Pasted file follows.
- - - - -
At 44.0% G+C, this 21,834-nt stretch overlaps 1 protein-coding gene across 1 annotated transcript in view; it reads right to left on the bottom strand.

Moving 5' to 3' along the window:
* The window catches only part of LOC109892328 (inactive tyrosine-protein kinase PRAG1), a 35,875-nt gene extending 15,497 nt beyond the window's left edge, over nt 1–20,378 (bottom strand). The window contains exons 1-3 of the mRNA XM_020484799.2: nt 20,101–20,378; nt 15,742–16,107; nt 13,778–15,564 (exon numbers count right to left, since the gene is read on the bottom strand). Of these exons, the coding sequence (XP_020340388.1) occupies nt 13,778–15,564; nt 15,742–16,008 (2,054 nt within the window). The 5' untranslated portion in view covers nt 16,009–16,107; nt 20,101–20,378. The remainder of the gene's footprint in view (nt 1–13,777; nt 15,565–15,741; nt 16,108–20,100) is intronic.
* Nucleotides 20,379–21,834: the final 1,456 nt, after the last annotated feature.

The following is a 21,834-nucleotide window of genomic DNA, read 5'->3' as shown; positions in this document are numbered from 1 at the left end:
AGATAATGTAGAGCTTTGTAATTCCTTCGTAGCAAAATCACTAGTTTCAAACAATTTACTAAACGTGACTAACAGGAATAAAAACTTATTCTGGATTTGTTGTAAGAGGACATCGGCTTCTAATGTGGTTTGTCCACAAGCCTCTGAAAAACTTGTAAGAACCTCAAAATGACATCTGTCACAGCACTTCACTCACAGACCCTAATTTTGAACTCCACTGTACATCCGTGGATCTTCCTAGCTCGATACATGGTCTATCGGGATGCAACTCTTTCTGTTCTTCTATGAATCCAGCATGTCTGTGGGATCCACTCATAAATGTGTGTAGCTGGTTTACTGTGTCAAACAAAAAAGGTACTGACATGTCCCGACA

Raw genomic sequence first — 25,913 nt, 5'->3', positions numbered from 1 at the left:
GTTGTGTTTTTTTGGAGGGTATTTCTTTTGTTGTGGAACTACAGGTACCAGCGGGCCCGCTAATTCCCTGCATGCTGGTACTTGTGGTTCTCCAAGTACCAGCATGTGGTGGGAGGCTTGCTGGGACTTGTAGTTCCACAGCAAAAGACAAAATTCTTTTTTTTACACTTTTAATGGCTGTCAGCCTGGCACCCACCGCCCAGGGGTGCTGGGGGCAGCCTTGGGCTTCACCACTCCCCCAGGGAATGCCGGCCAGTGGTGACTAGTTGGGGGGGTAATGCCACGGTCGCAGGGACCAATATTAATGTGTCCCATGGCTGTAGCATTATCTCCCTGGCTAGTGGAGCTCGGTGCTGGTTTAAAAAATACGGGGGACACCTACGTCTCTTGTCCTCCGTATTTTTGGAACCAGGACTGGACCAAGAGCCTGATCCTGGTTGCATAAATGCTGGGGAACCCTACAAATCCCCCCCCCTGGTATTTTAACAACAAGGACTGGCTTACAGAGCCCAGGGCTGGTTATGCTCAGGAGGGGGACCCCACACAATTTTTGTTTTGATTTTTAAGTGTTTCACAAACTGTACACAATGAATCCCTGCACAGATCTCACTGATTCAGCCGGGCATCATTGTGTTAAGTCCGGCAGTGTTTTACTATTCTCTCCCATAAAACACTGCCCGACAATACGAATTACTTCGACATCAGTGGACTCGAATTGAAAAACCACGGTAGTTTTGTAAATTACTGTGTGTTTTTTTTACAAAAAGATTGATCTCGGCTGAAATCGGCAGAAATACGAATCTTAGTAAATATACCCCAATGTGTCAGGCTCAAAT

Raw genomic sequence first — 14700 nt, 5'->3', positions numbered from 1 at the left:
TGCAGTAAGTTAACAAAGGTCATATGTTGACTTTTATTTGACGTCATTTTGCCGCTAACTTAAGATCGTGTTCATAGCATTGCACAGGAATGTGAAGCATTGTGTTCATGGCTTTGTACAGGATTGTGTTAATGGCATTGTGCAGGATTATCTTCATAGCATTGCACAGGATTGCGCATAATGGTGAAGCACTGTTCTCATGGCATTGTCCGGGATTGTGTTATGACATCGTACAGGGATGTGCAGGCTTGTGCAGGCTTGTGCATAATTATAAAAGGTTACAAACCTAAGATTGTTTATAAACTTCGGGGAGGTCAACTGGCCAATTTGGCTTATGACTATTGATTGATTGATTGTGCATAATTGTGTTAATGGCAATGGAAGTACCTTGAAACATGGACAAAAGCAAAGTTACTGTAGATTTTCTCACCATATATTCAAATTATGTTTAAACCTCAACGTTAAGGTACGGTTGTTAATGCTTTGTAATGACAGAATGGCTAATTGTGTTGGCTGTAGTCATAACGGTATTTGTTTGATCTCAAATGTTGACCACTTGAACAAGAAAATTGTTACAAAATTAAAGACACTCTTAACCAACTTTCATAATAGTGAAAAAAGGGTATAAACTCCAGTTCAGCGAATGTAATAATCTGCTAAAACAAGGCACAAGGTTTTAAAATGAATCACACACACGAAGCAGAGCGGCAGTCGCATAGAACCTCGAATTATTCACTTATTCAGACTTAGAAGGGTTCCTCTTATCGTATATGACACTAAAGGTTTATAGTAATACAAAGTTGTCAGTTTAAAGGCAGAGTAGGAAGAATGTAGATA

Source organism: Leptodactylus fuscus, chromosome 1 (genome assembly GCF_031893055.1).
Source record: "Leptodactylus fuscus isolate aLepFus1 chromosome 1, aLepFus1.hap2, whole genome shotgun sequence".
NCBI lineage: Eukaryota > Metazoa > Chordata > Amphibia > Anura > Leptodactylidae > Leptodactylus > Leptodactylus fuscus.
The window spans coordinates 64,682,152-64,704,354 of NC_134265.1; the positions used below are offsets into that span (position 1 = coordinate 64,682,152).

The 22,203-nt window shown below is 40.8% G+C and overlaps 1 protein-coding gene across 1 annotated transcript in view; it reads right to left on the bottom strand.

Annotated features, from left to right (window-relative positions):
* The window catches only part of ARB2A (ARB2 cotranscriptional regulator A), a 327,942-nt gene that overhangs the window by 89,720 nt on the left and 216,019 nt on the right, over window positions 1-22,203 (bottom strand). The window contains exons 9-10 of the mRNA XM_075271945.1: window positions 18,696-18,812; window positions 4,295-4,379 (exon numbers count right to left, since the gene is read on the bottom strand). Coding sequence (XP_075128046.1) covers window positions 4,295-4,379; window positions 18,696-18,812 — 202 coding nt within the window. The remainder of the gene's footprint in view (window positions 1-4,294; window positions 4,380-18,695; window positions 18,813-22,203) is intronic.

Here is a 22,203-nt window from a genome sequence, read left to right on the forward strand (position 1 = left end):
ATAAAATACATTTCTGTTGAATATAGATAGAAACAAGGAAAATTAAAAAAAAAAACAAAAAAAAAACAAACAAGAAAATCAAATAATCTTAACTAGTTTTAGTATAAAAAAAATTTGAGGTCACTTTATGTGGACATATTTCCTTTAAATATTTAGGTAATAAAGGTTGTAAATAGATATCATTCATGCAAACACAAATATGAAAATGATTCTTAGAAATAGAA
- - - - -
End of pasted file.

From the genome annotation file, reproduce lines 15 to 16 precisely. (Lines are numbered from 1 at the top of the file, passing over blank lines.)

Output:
The 22,203-nt window shown below is 40.8% G+C and overlaps 1 protein-coding gene across 1 annotated transcript in view; it reads right to left on the bottom strand.

Annotated features, from left to right (window-relative positions):